Can AI Finally Help Humans Choose the Right Gift?

Many companies have tried, and failed, to apply algorithms to gift giving. That’s about to change.

Sophie Kleber
December 7, 2016

Finding the perfect gift easily ranks as one the most stressful tasks of the holiday season. Success is cause for celebration: The recipient is surprised and impressed by how well you know her. Failure is cause for regret: Your missed-the-mark gift is met with a feigned smile and forced thank you. And failures not only take an emotional toll, but they’re bad for business: According to Deloitte, of the $64 billion spent through e-commerce on holiday gifts last year, $19.4 billion of it—roughly 30%—was returned. As much as technology has advanced in recent decades, it has yet to alleviate some of the challenges of gift giving. But now that we trust algorithms to create playlists, choose movies, and even recommend soul mates (with varying degrees of success), isn’t it time to set them loose on gift-giving?

Some companies have tried. In 2011, Etsy launched its short-lived Gift Finder, which recommended gifts based on your Facebook posts, profile updates, and “likes.” That same year, Walmart released Shopycat, which also relied on Facebook data, only to shutter the service after a couple of months. Then there was Hunch, a site that built a “taste graph” of recommendations by asking the user questions. Ebay purchased Hunch for around $80 million in 2011—and shut it down in 2014. Clearly, no one has nailed the machine-aided gift-selecting process just yet, either due to trying to mine the wrong data set (Facebook tells us too little about what you could want), or because we put the onus on the user. But with advanced data sets and machine learning, might now be the right time to give AI-gifting another shot?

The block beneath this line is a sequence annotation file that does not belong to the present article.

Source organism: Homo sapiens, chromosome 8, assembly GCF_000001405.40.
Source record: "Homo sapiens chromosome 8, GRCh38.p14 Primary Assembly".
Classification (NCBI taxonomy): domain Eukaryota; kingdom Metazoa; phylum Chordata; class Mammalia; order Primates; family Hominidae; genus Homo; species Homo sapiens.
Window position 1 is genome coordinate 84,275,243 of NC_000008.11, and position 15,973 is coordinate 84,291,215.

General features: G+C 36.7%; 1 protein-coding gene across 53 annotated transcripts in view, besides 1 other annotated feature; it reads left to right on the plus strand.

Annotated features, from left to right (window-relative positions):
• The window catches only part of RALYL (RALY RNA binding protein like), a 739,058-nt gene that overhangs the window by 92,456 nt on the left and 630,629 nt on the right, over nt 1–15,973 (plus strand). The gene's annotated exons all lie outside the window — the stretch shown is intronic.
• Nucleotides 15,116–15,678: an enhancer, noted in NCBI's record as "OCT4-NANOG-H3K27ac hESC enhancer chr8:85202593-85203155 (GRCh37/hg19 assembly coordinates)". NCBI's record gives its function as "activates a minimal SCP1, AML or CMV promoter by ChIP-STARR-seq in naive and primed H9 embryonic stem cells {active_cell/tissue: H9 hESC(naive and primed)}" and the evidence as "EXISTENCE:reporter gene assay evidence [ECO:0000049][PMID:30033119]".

The anatomy of the gift.


In order to develop the formula for the perfect gift, we first have to consider the age-old dynamics of gift-giving. A giver’s motives are usually pretty clear—to express fondness for and deepen the relationship with the recipient. If all goes well, the person on the receiving end feels appreciated, closer to the giver, understood, surprised, and delighted. (Yup, the exchange is all about social manipulation.) Where gifts go horribly wrong is when the receiver feels misunderstood, wrongly perceived, and possibly even insulted. How could you possibly think I’d want this?

The formula for the perfect gift begins to emerge: It’s a little about the giver (her taste, personality, and intentions). It’s a lot about the gifted (her personality, where she is in her life, and her aspirations). And it’s about their relationship (their shared experiences and common interests). Need plays a very small role, which is why socks almost always make for a crummy gift.

Gift giving

Now, let’s look at the emotional moments in the giver’s journey. First, she needs to define the gift by catching hints and storing the ideas as they come up. Then, she goes on the hunt—either online or in stores—to find the thing within her budget. She might track the delivery, wrap the gift when it arrives, and add a card expressing the sentiment or rationale behind the gift. She presents the fruit of her thoughtful efforts in person or remotely, and awaits the response as the wrapping paper is peeled back. The journey is a mix of emotional highs and lows—she gets excited over the initial idea, becomes anxious if she can’t find it in time or for the right price, and then is struck by uncertainty over whether the receiver will even like it. It’s also an emotional journey for the gifted, ending positively in delight or negatively in disappointment.

When thinking about an AI solution for gift prediction, those peaks and especially valleys represent great opportunities for algorithmic optimization.

The perfect automated gift.

  1. Getting the right data.